Jesse Lingard celebrates scoring his first goal in a Manchester United kit.

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Man United's 2-0 win against West Bromwich Albion was one that lifted the Red Devils, temporarily at least, to within a point of the top of the table Saturday. But it was also a game that showcased just why there are such doubts about Louis van Gaal's approach and why Old Trafford these days feels such an anxious place, perpetually on the brink of irritation.

United was set on its way to victory by a lovely Jesse Lingard goal eight minutes into the second half but, that aside, the game was largely forgettable, a procession of United passes that went nowhere much while West Bromwich Albion worked hard to deny the home side any space. Not that anybody would have predicted anything different.

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West Brom had, after all, kept four clean sheets in five away league games this season. That is the Pulis' style, quite happy to sit deep and absorb pressure, content with a 0-0 away to big sides, regarding anything else almost as a bonus. Salomon Rondon, bought from Zenit St Petersburg for £12 million ($18 million) in the summer, is the perfect center-forward for that system. He is tireless runner with the bulk to hold the ball up, but even he seemed isolated, useful more as a nominal attacking threat, forcing United to keep men back to defend, rather than anything more concrete.

Pulis sat Claudio Yacob between two lines of four and asked United to try to find a way through. For this United, that represents a major problem. Van Gaal believes in the primacy of possession above all else. He would prefer his side to go sideways rather than play a risky forward pass which has led repeatedly this season to a lack of penetration. Opponents know that United is frustratable.

Only very occasionally did United look like breaking through. Juan Mata, set up by a sharp pass from Michael Carrick that Wayne Rooney helped into his path curled an effort just wide after 15 minutes, but it said much for the lack of goalmouth incident that even before half an hour had been played fans had begun to entertain themselves with 20-year-old chants about Eric Cantona and Andy Cole.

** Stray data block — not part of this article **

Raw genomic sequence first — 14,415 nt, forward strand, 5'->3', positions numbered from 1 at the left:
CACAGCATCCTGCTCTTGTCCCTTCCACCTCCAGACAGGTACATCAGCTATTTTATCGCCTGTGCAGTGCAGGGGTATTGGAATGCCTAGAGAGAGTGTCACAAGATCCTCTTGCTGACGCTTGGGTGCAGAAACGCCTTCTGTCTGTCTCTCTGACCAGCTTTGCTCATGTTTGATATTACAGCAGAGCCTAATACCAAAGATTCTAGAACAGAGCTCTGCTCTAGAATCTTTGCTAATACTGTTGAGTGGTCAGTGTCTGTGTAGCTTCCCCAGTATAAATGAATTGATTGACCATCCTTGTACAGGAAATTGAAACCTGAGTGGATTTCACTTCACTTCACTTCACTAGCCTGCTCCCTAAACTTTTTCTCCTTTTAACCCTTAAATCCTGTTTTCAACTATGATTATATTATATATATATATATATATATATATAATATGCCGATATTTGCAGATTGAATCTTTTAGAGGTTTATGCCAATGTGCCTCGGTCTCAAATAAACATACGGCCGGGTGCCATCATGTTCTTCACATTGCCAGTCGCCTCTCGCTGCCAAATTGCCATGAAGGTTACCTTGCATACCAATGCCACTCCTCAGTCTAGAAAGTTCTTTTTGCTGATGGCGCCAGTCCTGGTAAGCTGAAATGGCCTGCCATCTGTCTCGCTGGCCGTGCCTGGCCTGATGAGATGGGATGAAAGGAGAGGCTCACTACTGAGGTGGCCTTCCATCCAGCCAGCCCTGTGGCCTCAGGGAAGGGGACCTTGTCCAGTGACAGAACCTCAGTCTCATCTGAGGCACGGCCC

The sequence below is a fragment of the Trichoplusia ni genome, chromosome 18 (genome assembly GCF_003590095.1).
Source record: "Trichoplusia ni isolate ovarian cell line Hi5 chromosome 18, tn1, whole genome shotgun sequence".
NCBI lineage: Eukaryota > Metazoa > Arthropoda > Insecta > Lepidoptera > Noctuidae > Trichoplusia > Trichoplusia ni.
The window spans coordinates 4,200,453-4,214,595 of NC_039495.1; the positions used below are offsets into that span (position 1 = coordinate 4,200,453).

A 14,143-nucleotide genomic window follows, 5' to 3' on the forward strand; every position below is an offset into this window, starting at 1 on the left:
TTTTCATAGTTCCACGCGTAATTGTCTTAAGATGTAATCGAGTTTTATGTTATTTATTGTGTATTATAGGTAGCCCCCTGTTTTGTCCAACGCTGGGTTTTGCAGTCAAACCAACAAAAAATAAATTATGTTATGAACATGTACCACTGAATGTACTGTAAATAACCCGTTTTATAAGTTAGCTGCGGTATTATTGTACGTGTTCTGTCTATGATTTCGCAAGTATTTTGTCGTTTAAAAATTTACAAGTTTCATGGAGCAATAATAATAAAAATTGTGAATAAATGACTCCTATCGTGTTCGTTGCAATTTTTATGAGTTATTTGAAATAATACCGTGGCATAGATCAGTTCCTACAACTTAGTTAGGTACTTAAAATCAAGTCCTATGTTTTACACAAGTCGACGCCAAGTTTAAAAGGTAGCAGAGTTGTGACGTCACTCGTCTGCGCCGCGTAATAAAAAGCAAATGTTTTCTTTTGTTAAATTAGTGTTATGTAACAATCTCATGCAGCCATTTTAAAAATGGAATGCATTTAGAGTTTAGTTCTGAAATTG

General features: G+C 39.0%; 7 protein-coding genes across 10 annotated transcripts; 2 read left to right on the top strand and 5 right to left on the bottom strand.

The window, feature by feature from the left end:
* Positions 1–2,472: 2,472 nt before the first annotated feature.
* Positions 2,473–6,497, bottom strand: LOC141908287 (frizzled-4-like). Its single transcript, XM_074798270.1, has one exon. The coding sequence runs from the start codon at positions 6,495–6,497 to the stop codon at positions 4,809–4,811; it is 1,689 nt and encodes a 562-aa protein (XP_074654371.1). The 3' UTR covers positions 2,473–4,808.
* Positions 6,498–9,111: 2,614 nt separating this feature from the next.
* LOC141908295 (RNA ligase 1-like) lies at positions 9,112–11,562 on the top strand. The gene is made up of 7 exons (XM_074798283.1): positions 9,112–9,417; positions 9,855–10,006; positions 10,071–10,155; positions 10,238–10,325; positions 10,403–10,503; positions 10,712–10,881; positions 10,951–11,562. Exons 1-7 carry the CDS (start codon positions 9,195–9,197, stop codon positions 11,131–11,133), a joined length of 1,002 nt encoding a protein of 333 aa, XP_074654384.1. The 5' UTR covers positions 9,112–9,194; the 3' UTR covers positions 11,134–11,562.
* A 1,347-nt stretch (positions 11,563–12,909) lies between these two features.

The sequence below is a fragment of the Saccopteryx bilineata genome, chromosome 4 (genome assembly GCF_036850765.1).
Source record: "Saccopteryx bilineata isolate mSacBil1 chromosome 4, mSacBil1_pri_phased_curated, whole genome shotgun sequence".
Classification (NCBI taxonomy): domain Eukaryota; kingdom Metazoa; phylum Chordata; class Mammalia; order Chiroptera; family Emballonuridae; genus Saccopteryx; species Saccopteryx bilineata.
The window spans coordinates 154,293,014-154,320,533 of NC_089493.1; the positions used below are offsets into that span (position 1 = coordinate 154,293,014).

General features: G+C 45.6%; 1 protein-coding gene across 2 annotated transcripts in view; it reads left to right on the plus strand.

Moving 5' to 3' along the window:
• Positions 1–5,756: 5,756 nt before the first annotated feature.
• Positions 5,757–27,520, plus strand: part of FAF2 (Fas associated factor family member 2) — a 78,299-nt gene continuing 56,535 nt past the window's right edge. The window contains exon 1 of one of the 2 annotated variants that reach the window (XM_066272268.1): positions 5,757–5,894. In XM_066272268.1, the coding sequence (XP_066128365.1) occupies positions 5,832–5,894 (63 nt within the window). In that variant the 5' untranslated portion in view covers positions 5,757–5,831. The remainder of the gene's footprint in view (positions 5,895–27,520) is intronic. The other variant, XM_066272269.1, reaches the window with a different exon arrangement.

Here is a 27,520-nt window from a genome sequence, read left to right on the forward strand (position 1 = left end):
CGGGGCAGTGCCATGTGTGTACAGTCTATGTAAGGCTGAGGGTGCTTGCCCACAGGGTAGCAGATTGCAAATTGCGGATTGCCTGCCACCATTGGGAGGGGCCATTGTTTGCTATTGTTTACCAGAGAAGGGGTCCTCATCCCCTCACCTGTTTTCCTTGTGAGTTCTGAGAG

Six minutes before half-time came the first chant of "Attack! Attack! Attack, attack, attack!" – a forlorn plea from increasingly bored home fans for United to respect the traditions of the club and gamble a little more. Finally, a minute before the break came a clear opening, the quick feet of Anthony Martial creating a shooting chance on the edge of the box, only for him to hit his shot straight at the goalkeeper Boaz Myhill. That just emphasized United's problems this season; it is heavily reliant on Martial to provide the sort of spark that can unlock obdurate teams; it's never healthy to depend so much on one player and it's hugely unfair to place such a burden on a 19-year-old.

As it turned out, it was a 22-year-old making just his second start for United who made the breakthrough – and that, at least vindicates Van Gaal's willingness to give young players their chance. The Stretford End was just beginning another round of the "Attack! Attack!" chant when a headed clearance fell to Lingard just outside the box. He calmly sent a sidefoot finish arcing round Craig Dawson, beyond the dive of Myhill and just inside the post for his first goal for the club. It was a very fine finish, but it was hard to avoid the thought that the way United plays makes it dependent on such moments of individual excellence. There's no sense that United can dismantle an opponent. Rather it holds the ball, stifles the game and hopes somebody does something brilliant.

The stifling part at least it does well. United hasn't conceded in 535 minutes, since Seydou Doumbia put CSKA 1-0 ahead in Moscow. Whether that's enough to mount a serious challenge for the title is doubtful. There will always be the suspicion that lesser sides can hold out and that better sides will find a way through, even if United controls possession. And besides, fine margins are dangerous: West Brom substitute Saido Berahino should have equalized with 16 minutes to go, but miscued badly when presented with a free header from Dawson's cross.

West Brom created nothing else of note, though, and the game was settle in injury-time as Gareth McAuley tripped a charging Martial to earn a red card and concede a penalty that Juan Mata converted. It was a relatively comfortable win for United but comfortable is not thrilling and nor, in this case, was it especially convincing.